Federer cut down by inspired Tsonga despite 2-set lead
Updated: 2011-06-30 09:19
Roger Federer of Switzerland hits a return to Jo-Wilfried Tsonga of France during their quarter-final match at the Wimbledon tennis championships in London, June 29, 2011. [Photo/Agencies]
A strangely distant Federer seemed resigned to his fate as Tsonga roared past him and he was sanguine despite a defeat that raises question marks about his ability to add to his record haul of major silverware.
"Except the score, many many things went right," Federer, who played better than he did in last year's quarter-final defeat by Tomas Berdych, told reporters.
"I thought I played a good match myself. I'm actually pretty pleased with my performance today. It's kind of hard going out of the tournament that way, but unfortunately it does happen sometimes."
For a player who won his first 41 matches of the year Djokovic looked vulnerable against Australian upstart Tomic who chipped away at the Serb's confidence with clever play that made a mockery of his 18 years.
After an understandably nervy start to his first grand slam quarter-final he settled down and had plenty of chances to produce another massive shock before Djokovic's greater experience helped him to a 6-2 3-6 6-3 7-5 victory.
Djokovic is now just one victory away from knocking Nadal off the top of the rankings even if the Spaniard goes on to retain his title.
"You can say that we had kind of waves throughout the whole match where I played better in the first, nine, 10 games, then he played better," Djokovic, who reeled off seven games in a row to regain control midway through a tricky tactical match, told reporters.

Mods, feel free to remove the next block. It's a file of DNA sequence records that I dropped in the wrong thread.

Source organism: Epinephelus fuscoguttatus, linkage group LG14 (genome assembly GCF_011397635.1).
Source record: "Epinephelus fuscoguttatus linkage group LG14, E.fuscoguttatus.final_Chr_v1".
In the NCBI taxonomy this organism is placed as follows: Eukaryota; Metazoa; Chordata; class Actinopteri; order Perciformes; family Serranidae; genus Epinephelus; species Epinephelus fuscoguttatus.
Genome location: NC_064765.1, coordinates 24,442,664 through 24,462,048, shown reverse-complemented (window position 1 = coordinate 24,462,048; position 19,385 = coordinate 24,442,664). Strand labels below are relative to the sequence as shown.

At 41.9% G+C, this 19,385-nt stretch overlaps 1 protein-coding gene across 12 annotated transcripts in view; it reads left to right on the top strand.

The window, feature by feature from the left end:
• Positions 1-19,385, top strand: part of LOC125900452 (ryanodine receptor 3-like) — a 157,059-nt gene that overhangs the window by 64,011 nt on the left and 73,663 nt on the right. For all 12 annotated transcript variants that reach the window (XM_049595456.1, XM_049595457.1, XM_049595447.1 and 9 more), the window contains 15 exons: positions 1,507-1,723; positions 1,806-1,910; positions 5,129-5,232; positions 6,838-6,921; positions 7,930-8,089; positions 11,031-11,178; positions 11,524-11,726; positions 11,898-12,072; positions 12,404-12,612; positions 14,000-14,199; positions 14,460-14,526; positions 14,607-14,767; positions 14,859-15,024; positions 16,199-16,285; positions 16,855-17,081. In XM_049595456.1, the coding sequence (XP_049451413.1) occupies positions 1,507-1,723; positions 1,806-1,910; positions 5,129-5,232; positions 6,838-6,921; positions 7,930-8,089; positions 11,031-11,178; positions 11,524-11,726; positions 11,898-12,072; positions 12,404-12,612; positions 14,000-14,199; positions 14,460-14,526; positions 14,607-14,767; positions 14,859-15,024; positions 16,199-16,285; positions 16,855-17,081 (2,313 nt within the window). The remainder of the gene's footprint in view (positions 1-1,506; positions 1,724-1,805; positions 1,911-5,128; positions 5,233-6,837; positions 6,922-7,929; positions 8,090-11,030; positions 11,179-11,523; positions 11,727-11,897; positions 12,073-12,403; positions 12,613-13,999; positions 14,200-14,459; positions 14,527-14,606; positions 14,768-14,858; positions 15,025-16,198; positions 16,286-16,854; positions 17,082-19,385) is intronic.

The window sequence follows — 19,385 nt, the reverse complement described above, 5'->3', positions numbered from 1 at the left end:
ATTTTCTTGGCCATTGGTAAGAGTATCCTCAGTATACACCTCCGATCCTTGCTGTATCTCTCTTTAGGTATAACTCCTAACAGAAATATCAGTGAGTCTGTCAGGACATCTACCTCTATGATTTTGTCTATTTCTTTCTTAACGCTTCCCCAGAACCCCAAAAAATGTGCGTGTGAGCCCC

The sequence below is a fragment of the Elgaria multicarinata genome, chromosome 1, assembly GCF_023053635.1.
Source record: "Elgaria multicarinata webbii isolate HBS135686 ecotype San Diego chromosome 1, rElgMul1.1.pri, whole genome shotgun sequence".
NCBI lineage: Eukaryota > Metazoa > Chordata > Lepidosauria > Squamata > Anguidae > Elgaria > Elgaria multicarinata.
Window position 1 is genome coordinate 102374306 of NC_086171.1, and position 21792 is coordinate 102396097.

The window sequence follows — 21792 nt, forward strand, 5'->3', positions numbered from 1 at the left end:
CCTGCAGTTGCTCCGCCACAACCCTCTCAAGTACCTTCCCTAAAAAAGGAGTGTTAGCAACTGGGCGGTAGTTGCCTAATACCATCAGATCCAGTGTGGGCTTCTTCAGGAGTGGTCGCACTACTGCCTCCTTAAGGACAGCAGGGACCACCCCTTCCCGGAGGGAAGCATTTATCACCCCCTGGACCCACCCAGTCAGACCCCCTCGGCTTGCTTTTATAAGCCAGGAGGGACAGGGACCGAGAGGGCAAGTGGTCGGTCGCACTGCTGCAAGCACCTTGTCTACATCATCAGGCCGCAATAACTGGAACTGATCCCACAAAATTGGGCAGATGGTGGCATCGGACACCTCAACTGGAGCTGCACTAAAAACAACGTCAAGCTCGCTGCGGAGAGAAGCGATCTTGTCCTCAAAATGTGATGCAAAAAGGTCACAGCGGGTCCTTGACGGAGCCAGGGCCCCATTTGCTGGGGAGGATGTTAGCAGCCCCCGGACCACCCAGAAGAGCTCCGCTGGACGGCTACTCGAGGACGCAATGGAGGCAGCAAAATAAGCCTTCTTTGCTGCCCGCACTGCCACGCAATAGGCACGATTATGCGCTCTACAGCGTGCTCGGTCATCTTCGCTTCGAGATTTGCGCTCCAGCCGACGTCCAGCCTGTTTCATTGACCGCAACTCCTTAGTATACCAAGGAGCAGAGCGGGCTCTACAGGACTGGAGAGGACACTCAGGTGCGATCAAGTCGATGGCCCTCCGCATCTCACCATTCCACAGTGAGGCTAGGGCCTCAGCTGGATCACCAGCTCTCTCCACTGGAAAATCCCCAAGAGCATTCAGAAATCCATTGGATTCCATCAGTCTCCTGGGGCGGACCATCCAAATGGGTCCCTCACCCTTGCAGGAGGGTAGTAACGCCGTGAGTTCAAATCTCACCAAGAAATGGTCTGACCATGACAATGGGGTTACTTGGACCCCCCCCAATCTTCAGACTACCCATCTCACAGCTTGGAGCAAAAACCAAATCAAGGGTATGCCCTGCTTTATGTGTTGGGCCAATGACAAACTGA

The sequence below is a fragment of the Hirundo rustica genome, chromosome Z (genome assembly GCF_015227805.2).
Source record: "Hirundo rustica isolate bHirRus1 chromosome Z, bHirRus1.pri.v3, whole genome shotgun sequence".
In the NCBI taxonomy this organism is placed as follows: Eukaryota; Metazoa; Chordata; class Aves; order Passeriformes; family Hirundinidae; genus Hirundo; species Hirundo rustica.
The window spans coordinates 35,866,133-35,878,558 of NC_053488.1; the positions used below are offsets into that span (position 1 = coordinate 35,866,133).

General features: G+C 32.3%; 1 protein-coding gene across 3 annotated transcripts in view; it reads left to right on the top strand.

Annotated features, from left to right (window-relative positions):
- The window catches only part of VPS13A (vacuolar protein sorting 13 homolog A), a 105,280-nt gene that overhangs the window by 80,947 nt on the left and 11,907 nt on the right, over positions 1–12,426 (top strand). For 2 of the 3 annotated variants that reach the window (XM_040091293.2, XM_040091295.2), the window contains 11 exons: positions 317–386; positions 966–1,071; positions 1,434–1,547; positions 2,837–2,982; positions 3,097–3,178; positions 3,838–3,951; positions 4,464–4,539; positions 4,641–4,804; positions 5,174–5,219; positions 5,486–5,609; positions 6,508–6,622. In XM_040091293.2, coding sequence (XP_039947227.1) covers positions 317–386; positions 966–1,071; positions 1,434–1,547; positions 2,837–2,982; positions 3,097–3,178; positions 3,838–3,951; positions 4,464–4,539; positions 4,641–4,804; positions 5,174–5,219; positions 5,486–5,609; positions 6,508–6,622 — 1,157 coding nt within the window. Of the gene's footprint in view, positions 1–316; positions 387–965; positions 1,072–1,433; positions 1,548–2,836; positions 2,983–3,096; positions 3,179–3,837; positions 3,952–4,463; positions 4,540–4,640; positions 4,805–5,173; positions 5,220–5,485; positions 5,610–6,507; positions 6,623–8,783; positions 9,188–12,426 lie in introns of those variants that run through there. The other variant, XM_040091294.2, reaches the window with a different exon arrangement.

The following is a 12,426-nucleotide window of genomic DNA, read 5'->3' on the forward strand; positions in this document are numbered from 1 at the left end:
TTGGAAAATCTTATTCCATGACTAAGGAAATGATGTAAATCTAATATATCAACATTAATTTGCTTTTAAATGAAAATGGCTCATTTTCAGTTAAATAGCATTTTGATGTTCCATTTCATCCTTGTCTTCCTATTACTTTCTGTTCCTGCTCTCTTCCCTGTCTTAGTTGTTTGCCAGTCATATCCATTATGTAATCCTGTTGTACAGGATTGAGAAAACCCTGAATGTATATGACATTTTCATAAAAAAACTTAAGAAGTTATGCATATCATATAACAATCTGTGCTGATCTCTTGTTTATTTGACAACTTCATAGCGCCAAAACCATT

Jo-Wilfried Tsonga of France falls during his quarter-final match against Roger Federer of Switzerland at the Wimbledon tennis championships in London, June 29, 2011. [Photo/Agencies]
Nadal must win the title to have any chance of remaining at No.1 but rankings were last thing on his mind as he admitted the foot that needed an MRI scan after his last-16 victory over Juan Martin del Potro was worrying him.
"Very happy to be in semi-finals, first thing, but my foot is not fine," the 25-year-old told reporters after a relatively comfortable win over the American number one.
"But we are in quarter-finals of Wimbledon. Is an emergency, so I had to play," added Nadal, who said the anaesthetic had numbed his foot for five hours.
"I am not scared because I know I have to try my best for the rest of the tournament. That's what I gonna do. And I'm ready to play."
The All England Club was again full to capacity long before play started as fans flocked in, thousands of them heading to watch Murray take on Lopez on the giant screen beside the grass bank nicknamed Henman Hill.
Left-hander Lopez was the last player to beat former British No.1 and three-times semi-finalist Tim Henman at Wimbledon but he was never in with a chance of ending world number four Murray's hopes.
The women return to the spotlight on Thursday when Maria Sharapova takes on Germany's Sabine Lisicki in the semi-finals and Petra Kvitova plays Victoria Azarenka.
The Party has been leading the country and people to prosperity.
Premier Wen visits Hungary, Britain and Germany June 24-28.
Foreign readers are invited to share your China stories.